4)

Erşahin Y, Mutluer S, Güzelbag E. Extradural hematoma: analysis of 146 cases. Childs Nerv Syst. 1993 Apr;9(2):96-9. PubMed PMID: 8319240.
5)

Paşaoğlu A, Orhon C, Koç K, Selçuklu A, Akdemir H, Uzunoğlu H. Traumatic extradural haematomas in pediatric age group. Acta Neurochir (Wien). 1990;106(3-4):136-9. PubMed PMID: 2284988.
6)

Binder H, Majdan M, Tiefenboeck TM, Fochtmann A, Michel M, Hajdu S, Mauritz W, Leitgeb J. Management and outcome of traumatic epidural hematoma in 41 infants and children from a single center. Orthop Traumatol Surg Res. 2016 Oct;102(6):769-74. doi: 10.1016/j.otsr.2016.06.003. Epub 2016 Sep 9. PubMed PMID: 27622712.
7)

Ben Abraham R, Lahat E, Sheinman G, Feldman Z, Barzilai A, Harel R, Barzilay Z, Paret G. Metabolic and clinical markers of prognosis in the era of CT imaging in children with acute epidural hematomas. Pediatr Neurosurg. 2000 Aug;33(2):70-5. PubMed PMID: 11070432.

Subgaleal drain for chronic subdural hematoma

Subgaleal drain for chronic subdural hematoma

Subgaleal drainage system is relatively less invasive, safe, and technically easy. So it is applicable for aged and higher risk patients 1).

Subgaleal suction drain was found to be an effective and safe method in the study of Yadav et al., for chronic subdural hematoma surgery 2).

It significantly reduced the incidence of recurrence. Similar observations were made in the study of Gazzeri et al. 3)

They placed the tip of suction drain on burr hole which can assist in continuous evacuation of hematoma or collected air.

Yadav et al., placed suction tip away from burr hole site which could avoid accidental slippage of tip in subdural space. Subgaleal drainage could avoid the risk of an acute hemorrhage from neo membrane injury which may occur during introduction and the removal of a subdural drain. It also reduces chances of brain parenchymal injury especially after suction drain 4).

A major complication of intracerebral hemorrhage could be due to a blind placement of the subdural drain.

There is a report of one acute SDH after subgaleal drain 5).

The subgaleal drain reduced the chances of significant pneumocephalus in the study of Yadav et al. 6).

The placement of subgaleal suction catheter could prevent the collection of subdural air, thus minimizing the risk of recurrence 7).

Postoperative infection in the subgaleal space has also been reported after subgaleal drainage 8).


A total of 763 patients with surgically evacuated unilateral CSDH were included for analysis. The recurrence rate was 14% while 12% of patients died during follow-up (1 year). In a association model, hematoma size, drain type, drainage time, presence of complications, and Glasgow Coma Score were significantly associated to recurrence. Subdural drain was associated with a lower recurrence risk than subgaleal drain. The preoperative model included hematoma size, hematoma density, and history of hypertension. The postoperative model included further drain type, drainage time, and surgical complications.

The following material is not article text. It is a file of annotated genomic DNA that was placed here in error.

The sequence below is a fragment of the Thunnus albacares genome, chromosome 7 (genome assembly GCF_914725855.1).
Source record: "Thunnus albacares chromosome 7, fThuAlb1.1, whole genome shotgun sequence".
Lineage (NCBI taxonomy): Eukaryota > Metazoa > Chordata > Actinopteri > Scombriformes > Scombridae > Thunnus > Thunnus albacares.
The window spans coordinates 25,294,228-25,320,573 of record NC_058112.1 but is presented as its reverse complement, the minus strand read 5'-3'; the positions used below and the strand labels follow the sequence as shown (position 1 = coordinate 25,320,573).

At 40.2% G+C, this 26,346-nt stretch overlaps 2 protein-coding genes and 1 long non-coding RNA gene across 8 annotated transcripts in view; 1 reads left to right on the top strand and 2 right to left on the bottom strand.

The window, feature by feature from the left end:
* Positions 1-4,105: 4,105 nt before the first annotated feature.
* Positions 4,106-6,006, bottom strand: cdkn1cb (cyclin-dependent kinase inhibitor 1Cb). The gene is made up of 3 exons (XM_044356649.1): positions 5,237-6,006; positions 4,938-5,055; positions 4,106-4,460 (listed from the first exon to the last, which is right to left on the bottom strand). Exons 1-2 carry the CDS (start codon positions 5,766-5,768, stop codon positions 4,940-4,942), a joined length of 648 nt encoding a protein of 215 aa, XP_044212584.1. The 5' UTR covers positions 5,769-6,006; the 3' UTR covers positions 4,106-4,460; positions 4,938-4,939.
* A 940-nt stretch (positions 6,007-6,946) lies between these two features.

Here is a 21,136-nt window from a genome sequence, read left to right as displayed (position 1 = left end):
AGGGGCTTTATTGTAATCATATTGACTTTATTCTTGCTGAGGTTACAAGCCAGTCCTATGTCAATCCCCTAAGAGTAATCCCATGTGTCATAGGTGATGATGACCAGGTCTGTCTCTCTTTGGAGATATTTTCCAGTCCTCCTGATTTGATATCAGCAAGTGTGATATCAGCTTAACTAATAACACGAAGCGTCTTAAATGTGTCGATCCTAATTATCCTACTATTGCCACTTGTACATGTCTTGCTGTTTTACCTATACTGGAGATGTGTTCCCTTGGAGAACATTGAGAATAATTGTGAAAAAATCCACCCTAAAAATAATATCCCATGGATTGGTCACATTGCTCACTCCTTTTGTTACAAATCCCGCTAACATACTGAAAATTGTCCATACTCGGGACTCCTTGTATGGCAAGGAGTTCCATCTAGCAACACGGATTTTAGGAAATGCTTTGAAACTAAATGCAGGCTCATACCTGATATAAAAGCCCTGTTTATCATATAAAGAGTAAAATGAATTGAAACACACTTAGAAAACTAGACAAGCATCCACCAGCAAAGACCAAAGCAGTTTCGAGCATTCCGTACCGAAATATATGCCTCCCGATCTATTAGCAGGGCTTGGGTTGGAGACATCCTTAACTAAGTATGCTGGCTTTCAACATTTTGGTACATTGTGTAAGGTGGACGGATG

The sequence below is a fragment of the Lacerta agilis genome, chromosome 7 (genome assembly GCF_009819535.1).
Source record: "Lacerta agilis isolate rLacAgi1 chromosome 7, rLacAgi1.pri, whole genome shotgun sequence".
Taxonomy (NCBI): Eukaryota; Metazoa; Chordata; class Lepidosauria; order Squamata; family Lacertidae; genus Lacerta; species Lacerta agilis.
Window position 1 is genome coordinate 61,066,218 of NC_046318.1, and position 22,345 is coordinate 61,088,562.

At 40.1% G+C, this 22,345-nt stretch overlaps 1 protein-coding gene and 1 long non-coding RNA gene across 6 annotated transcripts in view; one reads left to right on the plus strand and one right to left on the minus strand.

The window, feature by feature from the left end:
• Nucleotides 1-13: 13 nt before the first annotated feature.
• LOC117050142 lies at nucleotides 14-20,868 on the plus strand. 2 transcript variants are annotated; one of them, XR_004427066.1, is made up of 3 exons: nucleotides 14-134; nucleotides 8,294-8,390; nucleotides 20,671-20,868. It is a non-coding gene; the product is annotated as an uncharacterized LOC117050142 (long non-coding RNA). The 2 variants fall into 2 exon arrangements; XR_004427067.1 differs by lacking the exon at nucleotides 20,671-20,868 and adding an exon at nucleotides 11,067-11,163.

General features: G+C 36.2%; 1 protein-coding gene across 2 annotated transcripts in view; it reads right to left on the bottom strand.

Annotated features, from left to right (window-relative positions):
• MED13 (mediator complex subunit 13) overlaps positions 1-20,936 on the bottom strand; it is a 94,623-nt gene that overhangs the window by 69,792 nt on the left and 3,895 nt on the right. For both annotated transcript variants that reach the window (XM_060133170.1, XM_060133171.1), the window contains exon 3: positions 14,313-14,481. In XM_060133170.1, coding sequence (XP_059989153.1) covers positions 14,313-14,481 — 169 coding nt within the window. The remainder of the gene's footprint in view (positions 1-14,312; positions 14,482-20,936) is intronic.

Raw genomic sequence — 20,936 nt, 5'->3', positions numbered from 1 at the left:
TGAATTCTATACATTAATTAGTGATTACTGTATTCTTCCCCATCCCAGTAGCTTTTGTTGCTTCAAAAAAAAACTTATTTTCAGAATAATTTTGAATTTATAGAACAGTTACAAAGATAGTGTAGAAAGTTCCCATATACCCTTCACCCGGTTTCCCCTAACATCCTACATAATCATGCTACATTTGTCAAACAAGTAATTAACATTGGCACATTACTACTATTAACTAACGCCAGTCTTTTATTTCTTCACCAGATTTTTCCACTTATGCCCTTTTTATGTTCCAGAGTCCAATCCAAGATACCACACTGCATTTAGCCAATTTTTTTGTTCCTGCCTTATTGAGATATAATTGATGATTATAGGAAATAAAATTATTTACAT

The nomograms allow easy assessment of the recurrence risk for the individual patient, providing a better possibility for individual adjustment of treatment and follow-up. The predictive performance indicates that significant unaccounted or unknown factors still remain. The association test found passive subdural drain superior to passive subgaleal drain in minimizing the risk of CSDH recurrence 9).

References

1)

Oral S, Borklu RE, Kucuk A, Ulutabanca H, Selcuklu A. Comparison of subgaleal and subdural closed drainage system in the surgical treatment of chronic subdural hematoma. North Clin Istanb. 2015 Sep 26;2(2):115-121. doi: 10.14744/nci.2015.06977. eCollection 2015. PubMed PMID: 28058351; PubMed Central PMCID: PMC5175088.
2) , 6)

Yadav YR, Parihar V, Chourasia ID, Bajaj J, Namdev H. The role of subgaleal suction drain placement in chronic subdural hematoma evacuation. Asian J Neurosurg. 2016 Jul-Sep;11(3):214-8. doi: 10.4103/1793-5482.145096. PubMed PMID: 27366247; PubMed Central PMCID: PMC4849289.
3) , 5) , 7) , 8)

Gazzeri R, Galarza M, Neroni M, Canova A, Refice GM, Esposito S. Continuous subgaleal suction drainage for the treatment of chronic subdural haematoma. Acta Neurochir (Wien). 2007;149(5):487-93; discussion 493. Epub 2007 Mar 28. PubMed PMID: 17387427.
4)

Choudhury AR. Avoidable factors that contribute to complications in the surgical treatment of chronic subdural haematoma. Acta Neurochir (Wien). 1994;129(1-2):15-9. PubMed PMID: 7998490.
9)

Andersen-Ranberg NC, Debrabant B, Poulsen FR, Bergholt B, Hundsholt T, Fugleholm K. The Danish chronic subdural hematoma study-predicting recurrence of chronic subdural hematoma. Acta Neurochir (Wien). 2019 May;161(5):885-894. doi: 10.1007/s00701-019-03858-9. Epub 2019 Mar 26. PubMed PMID: 30915574.